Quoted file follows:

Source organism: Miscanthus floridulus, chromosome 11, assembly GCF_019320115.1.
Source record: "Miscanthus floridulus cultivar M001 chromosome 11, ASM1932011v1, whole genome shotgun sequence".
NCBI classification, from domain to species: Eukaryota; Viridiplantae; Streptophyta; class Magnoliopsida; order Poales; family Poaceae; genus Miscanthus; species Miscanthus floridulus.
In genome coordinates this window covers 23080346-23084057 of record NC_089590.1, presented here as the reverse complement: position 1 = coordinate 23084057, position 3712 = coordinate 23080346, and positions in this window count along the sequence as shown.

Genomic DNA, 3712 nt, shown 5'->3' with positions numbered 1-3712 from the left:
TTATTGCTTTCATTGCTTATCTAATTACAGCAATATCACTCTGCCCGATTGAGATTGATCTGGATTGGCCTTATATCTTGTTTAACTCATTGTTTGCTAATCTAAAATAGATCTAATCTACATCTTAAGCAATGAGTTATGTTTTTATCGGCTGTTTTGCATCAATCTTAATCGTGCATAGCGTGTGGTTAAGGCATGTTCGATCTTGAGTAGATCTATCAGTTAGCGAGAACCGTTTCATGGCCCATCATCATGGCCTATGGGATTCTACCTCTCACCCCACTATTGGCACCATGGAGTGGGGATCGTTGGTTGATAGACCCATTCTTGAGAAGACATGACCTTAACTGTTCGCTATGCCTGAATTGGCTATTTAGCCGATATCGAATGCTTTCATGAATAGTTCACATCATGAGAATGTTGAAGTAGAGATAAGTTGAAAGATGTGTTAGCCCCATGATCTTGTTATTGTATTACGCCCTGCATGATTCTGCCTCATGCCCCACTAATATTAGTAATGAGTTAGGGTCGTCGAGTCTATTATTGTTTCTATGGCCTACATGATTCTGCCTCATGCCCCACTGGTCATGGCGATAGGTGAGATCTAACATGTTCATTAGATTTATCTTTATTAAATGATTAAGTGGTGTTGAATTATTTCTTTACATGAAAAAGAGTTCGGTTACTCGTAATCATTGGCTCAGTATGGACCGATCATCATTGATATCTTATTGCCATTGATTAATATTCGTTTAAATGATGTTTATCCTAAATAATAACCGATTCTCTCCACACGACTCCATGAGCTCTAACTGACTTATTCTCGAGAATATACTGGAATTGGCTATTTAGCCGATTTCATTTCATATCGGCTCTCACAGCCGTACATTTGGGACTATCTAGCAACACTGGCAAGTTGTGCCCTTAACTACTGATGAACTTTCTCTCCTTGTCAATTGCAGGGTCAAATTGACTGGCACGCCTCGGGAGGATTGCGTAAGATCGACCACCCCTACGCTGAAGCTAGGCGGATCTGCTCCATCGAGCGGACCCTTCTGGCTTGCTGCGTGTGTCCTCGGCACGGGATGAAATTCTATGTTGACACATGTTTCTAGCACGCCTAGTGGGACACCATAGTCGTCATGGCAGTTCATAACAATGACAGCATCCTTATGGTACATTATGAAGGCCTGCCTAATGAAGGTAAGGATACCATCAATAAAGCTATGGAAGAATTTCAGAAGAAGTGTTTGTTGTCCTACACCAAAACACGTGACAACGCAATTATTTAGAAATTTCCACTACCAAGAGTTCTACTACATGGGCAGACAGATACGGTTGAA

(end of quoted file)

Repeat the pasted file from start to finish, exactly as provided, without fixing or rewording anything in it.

Source organism: Miscanthus floridulus, chromosome 11, assembly GCF_019320115.1.
Source record: "Miscanthus floridulus cultivar M001 chromosome 11, ASM1932011v1, whole genome shotgun sequence".
NCBI classification, from domain to species: Eukaryota; Viridiplantae; Streptophyta; class Magnoliopsida; order Poales; family Poaceae; genus Miscanthus; species Miscanthus floridulus.
In genome coordinates this window covers 23080346-23084057 of record NC_089590.1, presented here as the reverse complement: position 1 = coordinate 23084057, position 3712 = coordinate 23080346, and positions in this window count along the sequence as shown.

Genomic DNA, 3712 nt, shown 5'->3' with positions numbered 1-3712 from the left:
TTATTGCTTTCATTGCTTATCTAATTACAGCAATATCACTCTGCCCGATTGAGATTGATCTGGATTGGCCTTATATCTTGTTTAACTCATTGTTTGCTAATCTAAAATAGATCTAATCTACATCTTAAGCAATGAGTTATGTTTTTATCGGCTGTTTTGCATCAATCTTAATCGTGCATAGCGTGTGGTTAAGGCATGTTCGATCTTGAGTAGATCTATCAGTTAGCGAGAACCGTTTCATGGCCCATCATCATGGCCTATGGGATTCTACCTCTCACCCCACTATTGGCACCATGGAGTGGGGATCGTTGGTTGATAGACCCATTCTTGAGAAGACATGACCTTAACTGTTCGCTATGCCTGAATTGGCTATTTAGCCGATATCGAATGCTTTCATGAATAGTTCACATCATGAGAATGTTGAAGTAGAGATAAGTTGAAAGATGTGTTAGCCCCATGATCTTGTTATTGTATTACGCCCTGCATGATTCTGCCTCATGCCCCACTAATATTAGTAATGAGTTAGGGTCGTCGAGTCTATTATTGTTTCTATGGCCTACATGATTCTGCCTCATGCCCCACTGGTCATGGCGATAGGTGAGATCTAACATGTTCATTAGATTTATCTTTATTAAATGATTAAGTGGTGTTGAATTATTTCTTTACATGAAAAAGAGTTCGGTTACTCGTAATCATTGGCTCAGTATGGACCGATCATCATTGATATCTTATTGCCATTGATTAATATTCGTTTAAATGATGTTTATCCTAAATAATAACCGATTCTCTCCACACGACTCCATGAGCTCTAACTGACTTATTCTCGAGAATATACTGGAATTGGCTATTTAGCCGATTTCATTTCATATCGGCTCTCACAGCCGTACATTTGGGACTATCTAGCAACACTGGCAAGTTGTGCCCTTAACTACTGATGAACTTTCTCTCCTTGTCAATTGCAGGGTCAAATTGACTGGCACGCCTCGGGAGGATTGCGTAAGATCGACCACCCCTACGCTGAAGCTAGGCGGATCTGCTCCATCGAGCGGACCCTTCTGGCTTGCTGCGTGTGTCCTCGGCACGGGATGAAATTCTATGTTGACACATGTTTCTAGCACGCCTAGTGGGACACCATAGTCGTCATGGCAGTTCATAACAATGACAGCATCCTTATGGTACATTATGAAGGCCTGCCTAATGAAGGTAAGGATACCATCAATAAAGCTATGGAAGAATTTCAGAAGAAGTGTTTGTTGTCCTACACCAAAACACGTGACAACGCAATTATTTAGAAATTTCCACTACCAAGAGTTCTACTACATGGGCAGACAGATACGGTTGAA